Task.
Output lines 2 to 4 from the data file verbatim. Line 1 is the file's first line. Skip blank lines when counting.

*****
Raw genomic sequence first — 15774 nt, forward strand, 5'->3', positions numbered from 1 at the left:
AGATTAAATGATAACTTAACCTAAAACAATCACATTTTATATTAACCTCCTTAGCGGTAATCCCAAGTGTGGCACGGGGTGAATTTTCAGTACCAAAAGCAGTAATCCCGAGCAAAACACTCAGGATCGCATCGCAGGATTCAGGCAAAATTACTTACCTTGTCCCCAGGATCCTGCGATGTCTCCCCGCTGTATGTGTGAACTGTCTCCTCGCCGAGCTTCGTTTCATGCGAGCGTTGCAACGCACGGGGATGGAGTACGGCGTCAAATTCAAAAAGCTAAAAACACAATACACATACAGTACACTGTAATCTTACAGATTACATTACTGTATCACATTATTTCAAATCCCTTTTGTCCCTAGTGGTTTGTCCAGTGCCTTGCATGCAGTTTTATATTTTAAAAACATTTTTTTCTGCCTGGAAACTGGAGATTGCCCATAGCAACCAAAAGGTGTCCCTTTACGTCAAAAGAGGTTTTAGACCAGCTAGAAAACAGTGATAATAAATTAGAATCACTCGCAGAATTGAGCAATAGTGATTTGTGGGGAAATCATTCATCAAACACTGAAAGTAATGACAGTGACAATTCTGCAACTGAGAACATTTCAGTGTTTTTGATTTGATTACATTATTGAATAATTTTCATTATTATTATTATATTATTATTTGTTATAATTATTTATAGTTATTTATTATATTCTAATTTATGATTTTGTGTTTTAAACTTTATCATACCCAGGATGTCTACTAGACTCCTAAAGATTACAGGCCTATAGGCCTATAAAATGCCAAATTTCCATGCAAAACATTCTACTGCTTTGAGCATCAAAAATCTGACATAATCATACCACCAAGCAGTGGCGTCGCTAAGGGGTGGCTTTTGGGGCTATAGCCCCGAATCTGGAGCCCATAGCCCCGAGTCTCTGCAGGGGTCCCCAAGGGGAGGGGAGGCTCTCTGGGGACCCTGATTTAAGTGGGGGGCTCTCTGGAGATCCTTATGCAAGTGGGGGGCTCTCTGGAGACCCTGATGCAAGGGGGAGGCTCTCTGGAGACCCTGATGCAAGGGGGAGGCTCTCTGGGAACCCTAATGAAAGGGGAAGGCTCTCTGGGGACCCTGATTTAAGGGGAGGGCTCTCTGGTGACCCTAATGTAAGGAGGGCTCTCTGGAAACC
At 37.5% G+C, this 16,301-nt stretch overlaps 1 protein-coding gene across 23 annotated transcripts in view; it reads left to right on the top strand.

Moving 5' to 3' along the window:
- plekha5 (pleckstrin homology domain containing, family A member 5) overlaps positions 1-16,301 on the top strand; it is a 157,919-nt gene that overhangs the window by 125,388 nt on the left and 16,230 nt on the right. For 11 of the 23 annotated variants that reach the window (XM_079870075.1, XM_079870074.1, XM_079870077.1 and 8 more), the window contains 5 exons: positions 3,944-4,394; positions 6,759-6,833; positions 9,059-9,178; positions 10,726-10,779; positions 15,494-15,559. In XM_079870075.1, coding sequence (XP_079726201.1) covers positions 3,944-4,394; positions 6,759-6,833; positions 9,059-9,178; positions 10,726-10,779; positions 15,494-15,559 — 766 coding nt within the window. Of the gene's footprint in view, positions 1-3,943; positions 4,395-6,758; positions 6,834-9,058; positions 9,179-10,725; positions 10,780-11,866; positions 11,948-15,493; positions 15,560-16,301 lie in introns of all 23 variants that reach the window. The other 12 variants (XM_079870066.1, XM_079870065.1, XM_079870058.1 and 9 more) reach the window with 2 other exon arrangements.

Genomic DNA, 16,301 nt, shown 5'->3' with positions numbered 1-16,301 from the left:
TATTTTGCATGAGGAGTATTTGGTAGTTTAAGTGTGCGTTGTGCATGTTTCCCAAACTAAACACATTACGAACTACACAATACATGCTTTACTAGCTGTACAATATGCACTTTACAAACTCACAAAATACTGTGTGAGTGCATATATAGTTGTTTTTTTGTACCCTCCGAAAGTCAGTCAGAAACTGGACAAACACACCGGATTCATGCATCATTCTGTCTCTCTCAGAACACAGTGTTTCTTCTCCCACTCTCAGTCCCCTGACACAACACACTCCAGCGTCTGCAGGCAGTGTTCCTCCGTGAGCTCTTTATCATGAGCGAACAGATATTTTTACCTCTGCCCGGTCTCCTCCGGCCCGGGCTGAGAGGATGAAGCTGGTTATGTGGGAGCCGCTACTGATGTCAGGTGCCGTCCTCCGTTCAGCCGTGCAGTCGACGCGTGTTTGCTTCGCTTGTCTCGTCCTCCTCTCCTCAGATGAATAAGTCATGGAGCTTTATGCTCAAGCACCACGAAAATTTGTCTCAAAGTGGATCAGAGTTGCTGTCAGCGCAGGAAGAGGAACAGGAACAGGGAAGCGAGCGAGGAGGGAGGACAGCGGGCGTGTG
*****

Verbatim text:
AGATTAAATGATAACTTAACCTAAAACAATCACATTTTATATTAACCTCCTTAGCGGTAATCCCAAGTGTGGCACGGGGTGAATTTTCAGTACCAAAAGCAGTAATCCCGAGCAAAACACTCAGGATCGCATCGCAGGATTCAGGCAAAATTACTTACCTTGTCCCCAGGATCCTGCGATGTCTCCCCGCTGTATGTGTGAACTGTCTCCTCGCCGAGCTTCGTTTCATGCGAGCGTTGCAACGCACGGGGATGGAGTACGGCGTCAAATTCAAAAAGCTAAAAACACAATACACATACAGTACACTGTAATCTTACAGATTACATTACTGTATCACATTATTTCAAATCCCTTTTGTCCCTAGTGGTTTGTCCAGTGCCTTGCATGCAGTTTTATATTTTAAAAACATTTTTTTCTGCCTGGAAACTGGAGATTGCCCATAGCAACCAAAAGGTGTCCCTTTACGTCAAAAGAGGTTTTAGACCAGCTAGAAAACAGTGATAATAAATTAGAATCACTCGCAGAATTGAGCAATAGTGATTTGTGGGGAAATCATTCATCAAACACTGAAAGTAATGACAGTGACAATTCTGCAACTGAGAACATTTCAGTGTTTTTGATTTGATTACATTATTGAATAATTTTCATTATTATTATTATATTATTATTTGTTATAATTATTTATAGTTATTTATTATATTCTAATTTATGATTTTGTGTTTTAAACTTTATCATACCCAGGATGTCTACTAGACTCCTAAAGATTACAGGCCTATAGGCCTATAAAATGCCAAATTTCCATGCAAAACATTCTACTGCTTTGAGCATCAAAAATCTGACATAATCATACCACCAAGCAGTGGCGTCGCTAAGGGGTGGCTTTTGGGGCTATAGCCCCGAATCTGGAGCCCATAGCCCCGAGTCTCTGCAGGGGTCCCCAAGGGGAGGGGAGGCTCTCTGGGGACCCTGATTTAAGTGGGGGGCTCTCTGGAGATCCTTATGCAAGTGGGGGGCTCTCTGGAGACCCTGATGCAAGGGGGAGGCTCTCTGGAGACCCTGATGCAAGGGGGAGGCTCTCTGGGAACCCTAATGAAAGGGGAAGGCTCTCTGGGGACCCTGATTTAAGGGGAGGGCTCTCTGGTGACCCTAATGTAAGGAGGGCTCTCTGGAAACC
At 37.5% G+C, this 16,301-nt stretch overlaps 1 protein-coding gene across 23 annotated transcripts in view; it reads left to right on the top strand.

Moving 5' to 3' along the window: